ADB tackles a banking barrier to trade

The Asian Development Bank (ADB) moved to ease international business money transfers from Myanmar by guaranteeing Letter of Credit transfers from CB Bank, CB managing director U Pe Myint said.

A Letter of Credit from a bank guarantees the seller will receive a payment from the buyer on time, with the bank responsible if the buyer fails to pay.

Using Letters of Credit requires the recipient bank to bear some credit risk, which foreign banks are often reluctant to do when dealing with a transfer from a Myanmar banking counterpart.

The ADB will step in to guarantee CB Bank’s Letter of Credit transfers, taking responsibility if something goes wrong during the transfer, said U Pe Myint.

“The ADB has guaranteed our ability to provide transfers this way,” he said.

Wire transfers are the most common system of international transfers with Myanmar at present, where the buyer transfers the funds before receiving the goods. The Letter of Credit system differs by allowing the buyer to transfer funds after receiving the goods, with a bank guaranteeing the payment will be made even if the buyer fails to pay, in return for a fee.

Ministry of Commerce official U Than Aung Kyaw said the ministry approved the Letter of Credit system for imports last May, but just recently allowed it for exports.

“The ministry did not permit this system for export as the US could seize money transferred into and out of Myanmar whenever it wanted,” he said, adding sanctions on Myanmar funds transfers are not fully removed, delaying the decision to allow the transfers.

CB Bank claims to be the first Myanmar bank guaranteed by an international institution for Letter of Credit transfers.

Myanmar businesspeople say the lack of Letter of Credit facilities made transfers complicating, often requiring a second set of funds in accounts in Singapore.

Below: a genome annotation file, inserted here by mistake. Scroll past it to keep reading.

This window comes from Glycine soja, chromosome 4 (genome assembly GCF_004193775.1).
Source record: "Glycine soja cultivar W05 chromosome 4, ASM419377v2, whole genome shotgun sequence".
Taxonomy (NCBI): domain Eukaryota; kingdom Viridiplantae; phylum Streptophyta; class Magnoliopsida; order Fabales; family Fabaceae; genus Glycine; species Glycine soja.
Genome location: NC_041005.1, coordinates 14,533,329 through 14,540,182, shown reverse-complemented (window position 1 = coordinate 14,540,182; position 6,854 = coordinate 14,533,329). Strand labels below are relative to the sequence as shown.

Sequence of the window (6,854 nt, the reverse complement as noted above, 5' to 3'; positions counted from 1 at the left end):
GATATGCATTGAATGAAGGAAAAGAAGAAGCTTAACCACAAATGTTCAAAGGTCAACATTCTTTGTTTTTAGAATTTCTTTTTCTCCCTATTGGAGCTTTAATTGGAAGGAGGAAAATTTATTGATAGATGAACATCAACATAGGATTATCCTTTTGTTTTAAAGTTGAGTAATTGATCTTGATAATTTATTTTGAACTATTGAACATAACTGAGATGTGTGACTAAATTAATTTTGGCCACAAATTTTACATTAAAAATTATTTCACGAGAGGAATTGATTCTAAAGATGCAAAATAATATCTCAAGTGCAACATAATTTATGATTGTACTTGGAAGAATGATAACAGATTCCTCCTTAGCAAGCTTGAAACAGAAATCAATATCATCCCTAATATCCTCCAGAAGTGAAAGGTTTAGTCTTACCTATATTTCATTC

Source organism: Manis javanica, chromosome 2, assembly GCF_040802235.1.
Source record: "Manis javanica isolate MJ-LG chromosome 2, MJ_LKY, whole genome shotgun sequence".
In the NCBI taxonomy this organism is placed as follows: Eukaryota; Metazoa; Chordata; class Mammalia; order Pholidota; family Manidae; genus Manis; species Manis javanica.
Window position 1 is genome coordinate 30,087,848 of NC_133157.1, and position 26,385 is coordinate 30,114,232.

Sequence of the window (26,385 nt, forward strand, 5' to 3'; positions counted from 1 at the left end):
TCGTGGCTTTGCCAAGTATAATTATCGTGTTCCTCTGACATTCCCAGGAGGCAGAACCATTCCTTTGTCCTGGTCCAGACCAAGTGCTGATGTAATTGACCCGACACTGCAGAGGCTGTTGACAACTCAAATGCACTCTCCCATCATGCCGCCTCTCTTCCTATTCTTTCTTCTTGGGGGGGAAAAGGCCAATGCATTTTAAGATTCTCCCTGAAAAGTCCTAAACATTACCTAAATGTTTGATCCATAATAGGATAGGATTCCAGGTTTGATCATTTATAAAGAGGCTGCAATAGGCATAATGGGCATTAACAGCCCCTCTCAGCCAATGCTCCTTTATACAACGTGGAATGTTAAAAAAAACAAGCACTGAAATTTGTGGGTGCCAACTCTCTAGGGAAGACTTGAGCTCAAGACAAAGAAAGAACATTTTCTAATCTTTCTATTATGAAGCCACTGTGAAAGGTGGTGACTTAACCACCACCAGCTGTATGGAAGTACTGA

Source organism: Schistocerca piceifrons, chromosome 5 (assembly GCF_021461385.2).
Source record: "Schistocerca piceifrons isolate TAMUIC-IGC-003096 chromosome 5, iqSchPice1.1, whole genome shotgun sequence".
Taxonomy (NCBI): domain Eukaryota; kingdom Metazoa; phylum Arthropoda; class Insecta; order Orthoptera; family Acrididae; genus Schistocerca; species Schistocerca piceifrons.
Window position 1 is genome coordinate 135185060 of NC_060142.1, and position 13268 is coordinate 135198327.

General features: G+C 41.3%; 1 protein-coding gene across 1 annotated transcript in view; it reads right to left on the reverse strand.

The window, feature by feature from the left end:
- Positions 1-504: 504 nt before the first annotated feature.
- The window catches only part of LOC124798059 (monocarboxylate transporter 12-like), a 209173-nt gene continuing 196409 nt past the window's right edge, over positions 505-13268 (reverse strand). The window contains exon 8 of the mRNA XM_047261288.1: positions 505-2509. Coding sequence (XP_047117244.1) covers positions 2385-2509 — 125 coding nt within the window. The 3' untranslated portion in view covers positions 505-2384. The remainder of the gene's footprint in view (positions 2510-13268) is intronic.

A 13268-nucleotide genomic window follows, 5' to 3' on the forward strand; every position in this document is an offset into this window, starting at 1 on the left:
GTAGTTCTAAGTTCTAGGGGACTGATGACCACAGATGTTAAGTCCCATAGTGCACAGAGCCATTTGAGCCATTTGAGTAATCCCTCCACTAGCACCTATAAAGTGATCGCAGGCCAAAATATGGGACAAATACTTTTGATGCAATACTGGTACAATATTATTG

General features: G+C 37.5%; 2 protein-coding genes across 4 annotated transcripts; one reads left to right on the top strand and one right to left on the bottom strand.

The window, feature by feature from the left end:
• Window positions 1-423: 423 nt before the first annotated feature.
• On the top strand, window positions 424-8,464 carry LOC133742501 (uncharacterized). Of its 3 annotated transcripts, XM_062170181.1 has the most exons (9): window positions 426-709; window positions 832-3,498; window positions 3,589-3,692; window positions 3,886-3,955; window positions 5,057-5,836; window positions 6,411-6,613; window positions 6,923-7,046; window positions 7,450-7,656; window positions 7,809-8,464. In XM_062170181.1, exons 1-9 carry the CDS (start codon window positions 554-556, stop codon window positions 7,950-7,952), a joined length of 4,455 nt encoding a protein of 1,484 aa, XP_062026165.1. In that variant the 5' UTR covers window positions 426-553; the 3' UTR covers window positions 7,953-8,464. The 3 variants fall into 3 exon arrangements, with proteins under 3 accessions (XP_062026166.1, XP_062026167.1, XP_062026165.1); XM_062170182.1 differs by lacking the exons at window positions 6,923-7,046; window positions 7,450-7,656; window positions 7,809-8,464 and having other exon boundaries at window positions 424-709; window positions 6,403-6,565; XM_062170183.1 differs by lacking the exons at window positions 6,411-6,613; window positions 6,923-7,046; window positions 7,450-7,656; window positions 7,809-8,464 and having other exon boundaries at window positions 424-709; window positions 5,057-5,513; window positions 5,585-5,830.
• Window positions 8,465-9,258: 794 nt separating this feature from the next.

Although major export markets such as the US and EU have opened to Myanmar businesses in recent years, many say practical considerations such as challenges making transfers limited the advantages to business.

U Soe Tun, joint secretary of the Myanmar Rice Federation, told the The Myanmar Times the move will boost exporting businesses by making fund transfers cheaper and less risky.

However, exporters looking to avoid export taxes may continue using the current setup of transfers through Singapore to avoid official scrutiny, he added.

“There are so many problems that still need to be solved to promote Myanmar’s foreign trade,” he said.

U Nay Lin Zin, joint secretary of the management committee for the Shwe Lin Ban industrial estate in Yangon, said businesses had petitioned the Ministry of Commerce to allow the system, adding there are a number of problems to work out at present.

“We need to show many documents to be able use Letter of Credit payments for export, so it is not very convenient,” he said. “It is going to take time to use Letters of Credit for exports properly.”

Other businesspeople said the move was a step toward simplifying exports in line with international standards.

A top Myanmar rice exporter U Lu Maw Myint Maung said he welcomed the possibility of using Letter of Credit facilities to expand his business.

The current method of making transfers often required double investments of capital, which complicated arrangements, he said.

Source: Myanmar Times

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